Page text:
Avoid blanket conflict clauses in EPOA

conflicts clauses EPOA

Blanket clauses in EPOAs overriding conflicts of interest relating to the making or extending of BDBNs are likely to be ineffective or, in some cases, high-risk.

Blanket clauses in enduring powers of attorney (EPOA) that seek to override conflicts of interest relating to the making or extending of a binding death benefit nomination (BDBN) should be avoided, an SMSF legal expert has advised.

Cooper Grace Ward partner Hayley Mitchell pointed out that, while a generic waiver of all conflict transactions in an EPOA document might avoid the issue of conflicts raised in Re Narumon Pty Ltd (2018), the blanket nature of such clauses were likely to be ineffective or, in some cases, high-risk.

“A blanket clause allowing all conflicts is an issue because it’s too broad and you’re potentially allowing a transaction that you don’t want to happen or it’s so broad that it’s not specific enough,” Mitchell said today during Cooper Grace Ward’s Virtual SMSF Intensive Day.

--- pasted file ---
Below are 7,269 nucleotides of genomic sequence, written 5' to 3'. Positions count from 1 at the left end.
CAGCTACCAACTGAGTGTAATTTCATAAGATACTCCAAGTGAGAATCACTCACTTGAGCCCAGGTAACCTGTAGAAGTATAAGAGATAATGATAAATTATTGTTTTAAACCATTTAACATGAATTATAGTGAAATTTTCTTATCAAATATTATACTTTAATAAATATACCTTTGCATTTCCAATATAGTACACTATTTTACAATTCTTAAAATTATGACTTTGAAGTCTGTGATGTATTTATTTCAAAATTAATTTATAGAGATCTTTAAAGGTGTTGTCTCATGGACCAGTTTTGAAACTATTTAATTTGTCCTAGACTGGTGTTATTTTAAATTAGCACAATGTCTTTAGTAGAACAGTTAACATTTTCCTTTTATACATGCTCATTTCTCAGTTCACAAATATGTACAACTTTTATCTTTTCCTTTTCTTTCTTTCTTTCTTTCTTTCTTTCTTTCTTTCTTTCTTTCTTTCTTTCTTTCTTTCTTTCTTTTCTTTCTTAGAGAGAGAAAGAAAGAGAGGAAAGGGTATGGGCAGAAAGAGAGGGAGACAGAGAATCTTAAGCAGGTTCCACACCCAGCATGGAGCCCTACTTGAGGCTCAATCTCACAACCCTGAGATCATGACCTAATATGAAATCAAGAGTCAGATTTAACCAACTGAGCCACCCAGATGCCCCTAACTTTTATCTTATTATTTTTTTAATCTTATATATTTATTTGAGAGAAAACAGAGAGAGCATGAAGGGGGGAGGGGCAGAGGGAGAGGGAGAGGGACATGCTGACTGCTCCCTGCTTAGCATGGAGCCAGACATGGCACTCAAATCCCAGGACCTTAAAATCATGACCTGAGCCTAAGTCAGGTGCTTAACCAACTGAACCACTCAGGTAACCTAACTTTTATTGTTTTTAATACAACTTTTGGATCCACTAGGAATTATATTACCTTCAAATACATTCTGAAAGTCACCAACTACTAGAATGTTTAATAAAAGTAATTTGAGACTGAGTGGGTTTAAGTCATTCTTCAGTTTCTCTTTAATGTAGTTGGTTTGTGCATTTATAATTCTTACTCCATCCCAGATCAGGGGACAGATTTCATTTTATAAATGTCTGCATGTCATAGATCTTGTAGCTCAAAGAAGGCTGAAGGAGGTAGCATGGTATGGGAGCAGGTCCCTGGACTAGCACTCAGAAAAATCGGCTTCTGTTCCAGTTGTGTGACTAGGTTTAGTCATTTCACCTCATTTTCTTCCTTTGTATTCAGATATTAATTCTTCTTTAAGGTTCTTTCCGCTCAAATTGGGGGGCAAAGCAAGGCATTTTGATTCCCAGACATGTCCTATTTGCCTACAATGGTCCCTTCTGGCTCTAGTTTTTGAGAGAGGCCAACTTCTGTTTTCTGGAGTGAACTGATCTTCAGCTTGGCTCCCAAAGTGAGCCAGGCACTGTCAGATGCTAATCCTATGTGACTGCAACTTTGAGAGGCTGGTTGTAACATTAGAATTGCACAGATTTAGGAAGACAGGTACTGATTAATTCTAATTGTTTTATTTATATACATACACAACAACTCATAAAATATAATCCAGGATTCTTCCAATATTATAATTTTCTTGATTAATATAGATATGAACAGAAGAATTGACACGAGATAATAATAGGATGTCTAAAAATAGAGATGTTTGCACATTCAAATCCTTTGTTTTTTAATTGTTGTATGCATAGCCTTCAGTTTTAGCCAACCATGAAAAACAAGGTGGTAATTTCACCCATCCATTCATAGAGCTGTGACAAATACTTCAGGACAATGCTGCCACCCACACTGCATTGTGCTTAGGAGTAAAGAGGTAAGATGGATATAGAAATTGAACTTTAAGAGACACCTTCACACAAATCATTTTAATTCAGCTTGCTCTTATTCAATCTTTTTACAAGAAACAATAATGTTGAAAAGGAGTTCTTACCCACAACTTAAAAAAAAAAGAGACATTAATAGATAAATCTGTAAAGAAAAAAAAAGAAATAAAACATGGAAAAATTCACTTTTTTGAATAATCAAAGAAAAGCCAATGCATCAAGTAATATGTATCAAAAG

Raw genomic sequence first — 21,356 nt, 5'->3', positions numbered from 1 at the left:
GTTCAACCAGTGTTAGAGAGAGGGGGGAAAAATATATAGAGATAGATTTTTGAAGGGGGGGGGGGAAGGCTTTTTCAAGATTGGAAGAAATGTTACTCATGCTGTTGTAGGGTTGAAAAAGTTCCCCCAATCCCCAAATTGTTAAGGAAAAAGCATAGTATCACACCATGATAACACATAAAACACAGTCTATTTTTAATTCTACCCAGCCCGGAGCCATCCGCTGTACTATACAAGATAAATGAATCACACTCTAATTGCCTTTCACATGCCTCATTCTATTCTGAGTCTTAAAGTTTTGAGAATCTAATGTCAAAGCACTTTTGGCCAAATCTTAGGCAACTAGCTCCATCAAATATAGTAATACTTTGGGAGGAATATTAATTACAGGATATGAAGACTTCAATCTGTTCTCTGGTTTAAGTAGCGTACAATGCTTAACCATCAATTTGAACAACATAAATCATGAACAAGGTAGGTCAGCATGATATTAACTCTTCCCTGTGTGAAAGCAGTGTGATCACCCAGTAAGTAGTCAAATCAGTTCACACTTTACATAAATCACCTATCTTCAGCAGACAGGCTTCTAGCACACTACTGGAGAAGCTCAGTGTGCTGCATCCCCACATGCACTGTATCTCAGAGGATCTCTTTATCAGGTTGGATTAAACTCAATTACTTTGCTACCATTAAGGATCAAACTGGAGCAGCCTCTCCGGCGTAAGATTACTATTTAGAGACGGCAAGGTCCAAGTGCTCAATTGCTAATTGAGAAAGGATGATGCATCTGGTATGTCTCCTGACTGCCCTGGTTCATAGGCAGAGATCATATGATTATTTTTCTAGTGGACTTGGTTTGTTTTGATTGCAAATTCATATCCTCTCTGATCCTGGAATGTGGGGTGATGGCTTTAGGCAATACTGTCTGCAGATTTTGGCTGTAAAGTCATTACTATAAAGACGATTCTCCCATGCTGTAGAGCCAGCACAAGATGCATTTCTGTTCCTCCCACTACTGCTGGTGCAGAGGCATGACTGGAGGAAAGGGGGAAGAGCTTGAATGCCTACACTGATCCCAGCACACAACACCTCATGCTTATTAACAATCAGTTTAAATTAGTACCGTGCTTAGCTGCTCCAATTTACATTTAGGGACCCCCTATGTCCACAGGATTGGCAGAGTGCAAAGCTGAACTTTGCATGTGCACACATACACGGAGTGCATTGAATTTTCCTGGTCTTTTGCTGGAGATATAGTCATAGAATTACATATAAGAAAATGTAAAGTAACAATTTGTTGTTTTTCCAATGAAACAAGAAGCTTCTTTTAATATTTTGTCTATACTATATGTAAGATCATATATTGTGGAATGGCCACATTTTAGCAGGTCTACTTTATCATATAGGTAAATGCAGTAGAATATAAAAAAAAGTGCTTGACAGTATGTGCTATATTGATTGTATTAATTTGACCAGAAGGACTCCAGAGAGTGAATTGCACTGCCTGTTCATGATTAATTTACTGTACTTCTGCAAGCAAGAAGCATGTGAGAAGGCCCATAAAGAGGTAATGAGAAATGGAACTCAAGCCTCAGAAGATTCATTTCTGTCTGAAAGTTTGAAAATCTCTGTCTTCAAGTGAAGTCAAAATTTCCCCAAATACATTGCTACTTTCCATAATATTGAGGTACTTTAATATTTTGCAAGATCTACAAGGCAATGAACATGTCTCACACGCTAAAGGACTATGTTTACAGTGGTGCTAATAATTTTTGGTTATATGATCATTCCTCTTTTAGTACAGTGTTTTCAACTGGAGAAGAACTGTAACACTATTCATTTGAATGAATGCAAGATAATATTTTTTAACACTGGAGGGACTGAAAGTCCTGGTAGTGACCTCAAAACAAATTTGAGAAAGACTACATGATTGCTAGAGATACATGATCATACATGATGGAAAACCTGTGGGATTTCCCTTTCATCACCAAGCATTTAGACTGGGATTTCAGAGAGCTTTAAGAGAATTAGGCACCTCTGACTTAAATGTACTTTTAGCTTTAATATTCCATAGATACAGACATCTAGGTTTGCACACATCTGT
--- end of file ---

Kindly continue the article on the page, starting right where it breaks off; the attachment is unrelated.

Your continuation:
“You’ve got a risk that the court says: ‘Yes, the EPOA forgave all conflicts, but it’s absolutely way too broad. It didn’t contemplate this transaction, therefore we’re going to overrule the EPOA document essentially.’”

“Particularly if it’s not in the best interests of the member, I think you’re at risk of that blanket clause not being effective.

“If you’ve got a prior nomination and a new nomination is in line with the estate plan, then you might be able to get it over the line, but I think blanket clauses are really dangerous.”

In order for any BDBN made by an attorney to be valid, the fund’s trust deed would also need to allow for this to occur, she added.

“If you’re faced with a question of whether an attorney can make a BDBN, you need to check the terms of the trust deed because of course that can override whether or not the attorney’s got the power,” she noted.

“If the deed excludes it, even if the EPOA provides for it, you’re not going to have a valid nomination.”

In August, Cooper Grace Ward partner Clinton Jackson said the case of Re SB; Ex Parte AC (2020) demonstrated that where an SMSF trustee has an EPOA, its power and scope to act on the trustee’s behalf should be limited within the trust deed.

In the same month, Hill Legal principal Chris Hill said EPOAs could create risks that an SMSF gains an unsuitable trustee under ill-defined terms related to incapacity, which could be avoided if this role was defined within the SMSF trust deed.

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